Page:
Brush in-hand, Joshua Clare frowns at his canvas. His eyes jump quickly between the strokes of paint and the Mission San Francisco Solano across the street – he’s not satisfied.
“This is really small, I’m having a hard time because this (canvas) is so stupidly small,” Clare laughs. He prefers to work in bigger format, but with only an hour-and-a-half to finish his piece at Tuesday night’s Quick Draw on the Plaza, he had to work small to get it done in time. In less than an hour, his piece will be put up for sale, alongside dozens of other artist’s paintings of scenes from the farmers market and Plaza.
Clare is one of 36 juried artists selected to take part in Sonoma’s annual Plein Air Festival, which included the Quick Draw on Tuesday.
After that, artists spent the week capturing whatever Sonoma scene they’re drawn to paint. For the benefit of arts education programs, all of the artwork created during the week will be available for purchase during the art sale and fair this Saturday, Sept. 21, on the Plaza.
Clare, 31, admits it’s difficult to decide which part of Sonoma to paint.
“It’s my first time here, it’s really beautiful. In fact, it’s kind of a lot of pressure, because there’s so much great stuff to paint,” he said. “I feel like if I stop to paint somewhere, I’ll miss something even more beautiful somewhere else.”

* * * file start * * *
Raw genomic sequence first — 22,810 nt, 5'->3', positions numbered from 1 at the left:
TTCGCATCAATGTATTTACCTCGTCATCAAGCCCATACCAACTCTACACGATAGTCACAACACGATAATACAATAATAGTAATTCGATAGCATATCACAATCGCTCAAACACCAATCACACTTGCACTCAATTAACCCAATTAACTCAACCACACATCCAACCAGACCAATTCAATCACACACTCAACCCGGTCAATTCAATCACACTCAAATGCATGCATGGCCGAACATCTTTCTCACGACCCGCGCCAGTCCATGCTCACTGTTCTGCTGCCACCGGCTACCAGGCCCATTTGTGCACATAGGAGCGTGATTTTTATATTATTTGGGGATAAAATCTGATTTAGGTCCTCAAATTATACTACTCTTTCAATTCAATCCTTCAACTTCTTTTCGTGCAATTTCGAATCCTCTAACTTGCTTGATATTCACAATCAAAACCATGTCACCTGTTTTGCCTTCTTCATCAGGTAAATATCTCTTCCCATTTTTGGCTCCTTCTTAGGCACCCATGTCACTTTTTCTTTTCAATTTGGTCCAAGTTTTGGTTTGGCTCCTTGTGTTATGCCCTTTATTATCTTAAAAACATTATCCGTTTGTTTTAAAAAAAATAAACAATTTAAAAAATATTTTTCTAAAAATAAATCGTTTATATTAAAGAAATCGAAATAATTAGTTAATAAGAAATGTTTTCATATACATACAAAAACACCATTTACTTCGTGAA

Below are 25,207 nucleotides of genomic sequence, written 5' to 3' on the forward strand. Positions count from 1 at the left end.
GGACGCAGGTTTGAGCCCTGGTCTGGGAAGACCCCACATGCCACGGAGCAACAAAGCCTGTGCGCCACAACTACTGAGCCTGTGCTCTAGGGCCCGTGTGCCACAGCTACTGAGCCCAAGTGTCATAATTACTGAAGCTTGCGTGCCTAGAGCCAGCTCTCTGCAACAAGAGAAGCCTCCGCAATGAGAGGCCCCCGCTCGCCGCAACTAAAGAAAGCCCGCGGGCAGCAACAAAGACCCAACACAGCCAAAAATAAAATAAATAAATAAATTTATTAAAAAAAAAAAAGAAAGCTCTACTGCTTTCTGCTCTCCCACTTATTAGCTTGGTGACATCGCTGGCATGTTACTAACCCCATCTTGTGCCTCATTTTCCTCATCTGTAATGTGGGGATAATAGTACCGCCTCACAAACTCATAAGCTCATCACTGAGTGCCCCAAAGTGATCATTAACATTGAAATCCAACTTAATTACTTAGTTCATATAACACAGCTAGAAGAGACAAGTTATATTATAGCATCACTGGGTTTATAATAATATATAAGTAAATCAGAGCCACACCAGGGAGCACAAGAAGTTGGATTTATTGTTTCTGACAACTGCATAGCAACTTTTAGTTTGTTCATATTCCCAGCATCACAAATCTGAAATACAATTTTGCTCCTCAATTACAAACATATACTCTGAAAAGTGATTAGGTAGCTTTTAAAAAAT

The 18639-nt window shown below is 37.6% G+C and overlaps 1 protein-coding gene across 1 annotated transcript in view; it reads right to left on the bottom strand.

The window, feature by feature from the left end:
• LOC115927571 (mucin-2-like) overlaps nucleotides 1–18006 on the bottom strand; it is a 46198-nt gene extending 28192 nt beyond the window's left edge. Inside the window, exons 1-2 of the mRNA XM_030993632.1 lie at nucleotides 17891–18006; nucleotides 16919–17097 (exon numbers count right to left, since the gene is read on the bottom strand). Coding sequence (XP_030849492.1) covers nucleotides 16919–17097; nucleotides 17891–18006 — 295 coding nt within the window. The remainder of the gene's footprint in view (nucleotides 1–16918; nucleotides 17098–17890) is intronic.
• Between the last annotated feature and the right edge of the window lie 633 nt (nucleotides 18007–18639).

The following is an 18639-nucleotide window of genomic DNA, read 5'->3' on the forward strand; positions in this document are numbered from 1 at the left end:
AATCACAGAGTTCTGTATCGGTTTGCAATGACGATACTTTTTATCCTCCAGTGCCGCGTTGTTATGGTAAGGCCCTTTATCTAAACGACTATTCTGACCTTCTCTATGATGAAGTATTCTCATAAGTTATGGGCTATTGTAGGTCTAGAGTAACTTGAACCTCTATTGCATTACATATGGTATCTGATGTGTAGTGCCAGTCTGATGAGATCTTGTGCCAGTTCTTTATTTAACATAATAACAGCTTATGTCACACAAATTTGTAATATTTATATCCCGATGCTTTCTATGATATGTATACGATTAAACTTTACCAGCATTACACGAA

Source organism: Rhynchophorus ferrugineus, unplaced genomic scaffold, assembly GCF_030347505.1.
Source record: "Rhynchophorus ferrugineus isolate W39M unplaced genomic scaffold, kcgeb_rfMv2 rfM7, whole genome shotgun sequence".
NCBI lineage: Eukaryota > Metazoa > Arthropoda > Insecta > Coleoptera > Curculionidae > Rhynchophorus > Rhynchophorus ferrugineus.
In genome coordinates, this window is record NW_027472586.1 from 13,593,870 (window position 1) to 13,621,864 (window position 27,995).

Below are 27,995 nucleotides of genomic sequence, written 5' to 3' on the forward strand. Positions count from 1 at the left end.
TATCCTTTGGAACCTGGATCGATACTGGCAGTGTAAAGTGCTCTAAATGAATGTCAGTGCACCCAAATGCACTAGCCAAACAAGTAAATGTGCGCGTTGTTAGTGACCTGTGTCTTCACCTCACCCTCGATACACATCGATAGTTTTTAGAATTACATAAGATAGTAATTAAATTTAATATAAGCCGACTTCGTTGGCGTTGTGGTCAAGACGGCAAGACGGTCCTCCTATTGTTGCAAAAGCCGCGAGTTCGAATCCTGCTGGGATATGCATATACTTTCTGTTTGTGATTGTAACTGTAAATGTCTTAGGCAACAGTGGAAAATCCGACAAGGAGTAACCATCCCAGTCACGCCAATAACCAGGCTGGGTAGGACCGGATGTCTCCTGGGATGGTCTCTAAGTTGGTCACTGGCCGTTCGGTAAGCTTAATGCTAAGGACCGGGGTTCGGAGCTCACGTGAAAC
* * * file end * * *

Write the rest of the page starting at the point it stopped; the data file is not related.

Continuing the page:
Plein Air Founder Keith Wicks, a plein air painter himself, said it’s never a challenge to get artists to come to Sonoma – with bucolic barns, small-town street scenes and rolling hills from the vineyards to the ocean, there is no shortage of visual stimuli to inspire an artist’s work. Clare, who lives with his wife and two children near Provo Valley in Utah, makes his living painting plein air scenes, and regularly takes part in festivals around the country. He says it’s the best way to get to know a new town.
“If you paint a place for a week, you come back to that place and pretty quickly know your way around. It’s such an intense experience of trying to see everything and be everywhere,” he said. “After two years of doing a festival, you feel like you own the town.”
Like most of the artists, Clare expects to paint eight to 10 pieces for Plein Air, the best of which will be on sale during the art exhibition and sale from 10 a.m. to 4 p.m. Saturday. For each sale, 60 percent of proceeds stay with the artist, while 40 percent go to the Plein Air Foundation, which funds art education at the Valley’s public schools, as well as at the Sonoma Valley Museum of Art, Arts Guild of Sonoma and Sonoma Community Center.
“Plein Air has made all the difference in the world to our art programs,” said Louann Carlomagno, superintendent of the Sonoma Valley Unified School District. “How fortunate that we live in a Valley so dedicated to supporting art in every classroom.”
Clare says he didn’t know the festival doubled as a fundraiser for arts education, but when he found out, he was even more excited to be involved.